Apart from that, I find it just cool that a distillery from the other end of the world, from a country that is only now getting a foothold in the world of whisky, is doing so well. So, let’s dive in!

Starward 4, 2016-2021, French Oak and Charred Red Wine Cask 10611, 56.2% – OB for The Netherlands

Image from Whiskybase

It smells like a pretty potent combination of oak and red wine. Don’t get me wrong, it’s definitely whisky, and it actually combines rather well with the wine cask. Rancio and strawberries, some fresh rosemary too. Charcoal, and some treacly sweetness too.

A rather sweet palate, with a bit of bite of black pepper. Quite some oak, red fruits and dark grapes. Rancio, meaty red wine, barbecue charcoal.

The finish is slightly more velvety than the palate, but isn’t without it’s dryness too. Red fruits, charcoal, oak, rancio, rich red wine.

This is a pretty solid dram. Surprisingly so for a whisky that’s just four years old and finished in a wine cask. I’m positively surprised. Not in a way that I’ll be running to the shops for a second bottle, but I’ll gladly drink the rest of mine!


Available in The Netherlands for € 66

Starward 5, 2016-2021, Apera Cask 1855, 59.3% – OB for Whivie.be & The Bonding Dram

Image from Whiskybase

A bit of background information on the cask used. Apera is an Australian fortified wine not unlike sherry. Of course, since they’re not from the area surrounding Jerez in Spain, they can’t call it sherry and Australians had to come up with something else. Apera is that something else.

Oak at first, but there’s quickly some sherry-like notes of yeast and dried fruits with a little bitter edge to it. Plums, with a bit of a yeasty funkiness. Chestnuts, somehow, the dusty skins of fresh plums. Walnuts too, as said, there is some funkiness to be had.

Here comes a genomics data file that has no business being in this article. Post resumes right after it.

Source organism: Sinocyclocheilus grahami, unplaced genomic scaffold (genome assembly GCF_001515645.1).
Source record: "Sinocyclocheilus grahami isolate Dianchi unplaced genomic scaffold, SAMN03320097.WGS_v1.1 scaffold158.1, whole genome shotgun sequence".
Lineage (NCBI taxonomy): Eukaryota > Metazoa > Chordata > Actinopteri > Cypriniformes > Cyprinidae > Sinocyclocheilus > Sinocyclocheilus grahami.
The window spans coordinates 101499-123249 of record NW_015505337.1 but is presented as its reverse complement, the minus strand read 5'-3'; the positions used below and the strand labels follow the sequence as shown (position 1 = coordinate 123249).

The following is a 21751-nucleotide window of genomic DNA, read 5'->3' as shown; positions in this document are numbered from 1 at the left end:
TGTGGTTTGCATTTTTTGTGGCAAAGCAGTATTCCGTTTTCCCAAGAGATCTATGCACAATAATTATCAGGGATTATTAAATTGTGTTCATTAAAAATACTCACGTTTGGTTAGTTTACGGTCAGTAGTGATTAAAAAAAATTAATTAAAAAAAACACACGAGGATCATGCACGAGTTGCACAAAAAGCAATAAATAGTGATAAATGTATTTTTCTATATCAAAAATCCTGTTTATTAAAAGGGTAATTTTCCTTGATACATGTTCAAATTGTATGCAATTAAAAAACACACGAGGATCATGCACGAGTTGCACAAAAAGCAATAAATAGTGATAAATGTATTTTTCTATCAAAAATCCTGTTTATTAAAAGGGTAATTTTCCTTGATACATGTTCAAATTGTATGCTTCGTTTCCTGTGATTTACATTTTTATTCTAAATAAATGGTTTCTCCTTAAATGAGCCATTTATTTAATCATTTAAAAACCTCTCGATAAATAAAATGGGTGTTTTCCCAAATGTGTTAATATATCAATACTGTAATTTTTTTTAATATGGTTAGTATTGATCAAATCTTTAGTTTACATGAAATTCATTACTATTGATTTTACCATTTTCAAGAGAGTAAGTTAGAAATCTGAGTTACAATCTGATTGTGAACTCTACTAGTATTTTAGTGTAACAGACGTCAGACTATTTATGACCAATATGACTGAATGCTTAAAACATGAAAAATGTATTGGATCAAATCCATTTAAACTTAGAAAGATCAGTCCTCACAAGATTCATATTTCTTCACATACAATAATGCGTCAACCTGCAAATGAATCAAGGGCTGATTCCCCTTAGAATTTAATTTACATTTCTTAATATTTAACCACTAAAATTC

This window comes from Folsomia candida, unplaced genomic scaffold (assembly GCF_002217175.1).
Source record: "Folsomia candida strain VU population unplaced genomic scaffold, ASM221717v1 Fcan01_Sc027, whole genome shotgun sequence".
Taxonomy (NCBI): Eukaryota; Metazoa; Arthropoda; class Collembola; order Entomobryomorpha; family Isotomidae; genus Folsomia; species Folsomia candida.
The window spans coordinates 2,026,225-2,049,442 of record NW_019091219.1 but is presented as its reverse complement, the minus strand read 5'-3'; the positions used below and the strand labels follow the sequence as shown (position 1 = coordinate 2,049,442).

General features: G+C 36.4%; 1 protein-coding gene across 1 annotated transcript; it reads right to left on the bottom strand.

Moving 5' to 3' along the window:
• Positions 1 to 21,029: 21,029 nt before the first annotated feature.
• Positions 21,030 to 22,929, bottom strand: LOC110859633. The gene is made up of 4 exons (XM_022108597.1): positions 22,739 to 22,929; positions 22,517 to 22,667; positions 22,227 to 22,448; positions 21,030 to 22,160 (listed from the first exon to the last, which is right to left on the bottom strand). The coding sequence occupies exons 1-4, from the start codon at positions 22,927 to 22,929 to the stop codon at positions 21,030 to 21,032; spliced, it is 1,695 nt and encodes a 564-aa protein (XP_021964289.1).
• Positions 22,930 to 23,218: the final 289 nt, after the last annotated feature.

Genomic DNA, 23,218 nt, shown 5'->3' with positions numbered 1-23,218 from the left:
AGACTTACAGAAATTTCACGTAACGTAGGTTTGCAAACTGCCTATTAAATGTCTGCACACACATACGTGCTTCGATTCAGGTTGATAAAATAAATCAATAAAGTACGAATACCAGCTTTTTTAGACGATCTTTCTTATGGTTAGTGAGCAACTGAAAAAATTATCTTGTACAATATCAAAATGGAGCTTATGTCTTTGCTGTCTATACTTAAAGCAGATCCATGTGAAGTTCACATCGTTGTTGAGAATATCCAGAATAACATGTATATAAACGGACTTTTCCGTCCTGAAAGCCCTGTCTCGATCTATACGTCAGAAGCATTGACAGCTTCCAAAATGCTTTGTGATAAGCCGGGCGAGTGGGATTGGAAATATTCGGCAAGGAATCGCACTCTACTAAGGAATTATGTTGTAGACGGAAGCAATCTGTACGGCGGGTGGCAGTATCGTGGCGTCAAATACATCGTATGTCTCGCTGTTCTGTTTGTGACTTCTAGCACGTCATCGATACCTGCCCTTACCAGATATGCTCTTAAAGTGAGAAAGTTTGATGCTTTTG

It packs quite a punch at almost 60% ABV, but there’s enough flavor to compete. It’s quite hot, peppery, but that’s mostly because of the alcohol. The nutty aromas carry on onto the palate too. Quite dry, but there’s a bit of sweetness too, without being too much. Not unlike dried fruits like plums and dates.

On the finish the sweetness is rather diminshed compared to before. It’s full on funky sherry notes, with lots of walnuts, cherry stones, almond flour. Quite long.

The guys who picked the cask gave this 90 points. Of course, when it’s one’s own cask that is reviewed, I take such a review with a grain of salt. In this case, they’re not far off compared to my findings. 90 is still a bit much, but it certainly is a good whisky! I’m actually quite intrigued by how Apera would hold up against actual sherry, but that’s for another time.

The whisky is quite complex and packs a punch. However, it’s not overpowered by the alcohol and brings a lot of flavors. This is even more true if you consider that this is only five years old!


Available for € 90 at The Bonding Dram

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Earlskine – Your Whisky Destination

In northern Germany, in Oldenburg there is a shop called ‘Whisky Erlebnis‘. They focus their inventory towards the luxurious side of things with all kinds of whiskies, gin, rum, cigars and more. They’re fairly new to the world of whisky, only coming into existence in 2018.

They’ve not been sitting still since and apart from their shop, which focuses on online sales mostly, there currently also is a brand new independent bottler called ‘Earlskine – Your Whisky Destination’. The brand came into existence about a year ago and have now just released their first three single cask bottlings!

I was lucky enough to be sent a sample of each and thought it high time to write some reviews to these samples!

Ledaig 9, 2010-2020, Sherry Cask, 59.2% – Earlskine

Image from Whiskybase

There is a lot of smoke, with a massive whiff of diesel. Grass, hay, fresh white oak. A beach bonfire with lots of coastal salinity.

The palate is not too hot, but it’s not the first dram either. There’s a lot of alcohol still! Lots of smoke and still quite diesel-y. Grass, marram grass, hay, charred wood, brine.

The finish starts with an huge afterburner before it gets a bit more mellow. There still is quite a bit of lingering heat, but after a minute there’s a lovely smokiness left. Some sweetness comes up then too, a bit of vanilla, and pastry cream.

It’s not as clean as some other Ledaigs from around the same vintage, but it’s not as dirty as the distillery got to be known for a decade or so ago. I think they hit the sweet spot between a true coastal, peated whisky and some other stranger notes to keep things interesting!


Bunnahabhain 11, 2009-2020, Sherry Cask, 50.2% – Earlskine

Image from Whiskybase

Very sweet with heaps of dates and plums, treacle and a hint of coffee. There’s a whiff of aniseed, hay and a minor note of oak behind all the sweetness.

The palate continues down the same alley, but brings a bit more dryness and is surprisingly hot for a dram at 50.2%. Chilli peppers and oak shavings, straw. Still there are lots of dates and plums for sweetness. Honey and chocolate covered raisins.